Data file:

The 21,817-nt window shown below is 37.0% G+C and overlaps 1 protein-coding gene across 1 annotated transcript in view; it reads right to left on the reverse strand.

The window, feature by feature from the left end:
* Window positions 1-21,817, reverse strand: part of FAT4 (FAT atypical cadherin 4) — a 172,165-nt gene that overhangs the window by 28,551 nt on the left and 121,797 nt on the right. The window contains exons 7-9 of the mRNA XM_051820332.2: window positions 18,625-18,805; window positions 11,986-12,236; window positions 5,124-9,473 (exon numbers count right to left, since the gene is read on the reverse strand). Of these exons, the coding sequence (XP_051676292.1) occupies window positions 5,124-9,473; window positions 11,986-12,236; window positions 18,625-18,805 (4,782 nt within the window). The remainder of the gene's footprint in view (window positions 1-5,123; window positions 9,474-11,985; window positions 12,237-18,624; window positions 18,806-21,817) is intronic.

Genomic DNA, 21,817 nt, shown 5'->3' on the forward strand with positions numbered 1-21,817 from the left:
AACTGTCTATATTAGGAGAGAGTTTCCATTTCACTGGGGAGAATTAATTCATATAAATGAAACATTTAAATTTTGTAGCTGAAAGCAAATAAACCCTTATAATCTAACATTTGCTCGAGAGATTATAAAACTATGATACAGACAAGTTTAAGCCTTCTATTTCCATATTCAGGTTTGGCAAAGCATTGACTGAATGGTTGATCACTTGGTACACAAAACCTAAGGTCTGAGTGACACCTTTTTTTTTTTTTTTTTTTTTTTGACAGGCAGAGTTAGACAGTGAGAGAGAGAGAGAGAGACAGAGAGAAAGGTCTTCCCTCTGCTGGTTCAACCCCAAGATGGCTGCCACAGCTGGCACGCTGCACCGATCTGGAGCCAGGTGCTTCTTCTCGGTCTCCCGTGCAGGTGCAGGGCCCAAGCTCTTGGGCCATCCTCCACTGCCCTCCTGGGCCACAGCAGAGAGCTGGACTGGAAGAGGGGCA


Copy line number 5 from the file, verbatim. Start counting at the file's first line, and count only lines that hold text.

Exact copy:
AACTGTCTATATTAGGAGAGAGTTTCCATTTCACTGGGGAGAATTAATTCATATAAATGAAACATTTAAATTTTGTAGCTGAAAGCAAATAAACCCTTATAATCTAACATTTGCTCGAGAGATTATAAAACTATGATACAGACAAGTTTAAGCCTTCTATTTCCATATTCAGGTTTGGCAAAGCATTGACTGAATGGTTGATCACTTGGTACACAAAACCTAAGGTCTGAGTGACACCTTTTTTTTTTTTTTTTTTTTTTTGACAGGCAGAGTTAGACAGTGAGAGAGAGAGAGAGAGACAGAGAGAAAGGTCTTCCCTCTGCTGGTTCAACCCCAAGATGGCTGCCACAGCTGGCACGCTGCACCGATCTGGAGCCAGGTGCTTCTTCTCGGTCTCCCGTGCAGGTGCAGGGCCCAAGCTCTTGGGCCATCCTCCACTGCCCTCCTGGGCCACAGCAGAGAGCTGGACTGGAAGAGGGGCA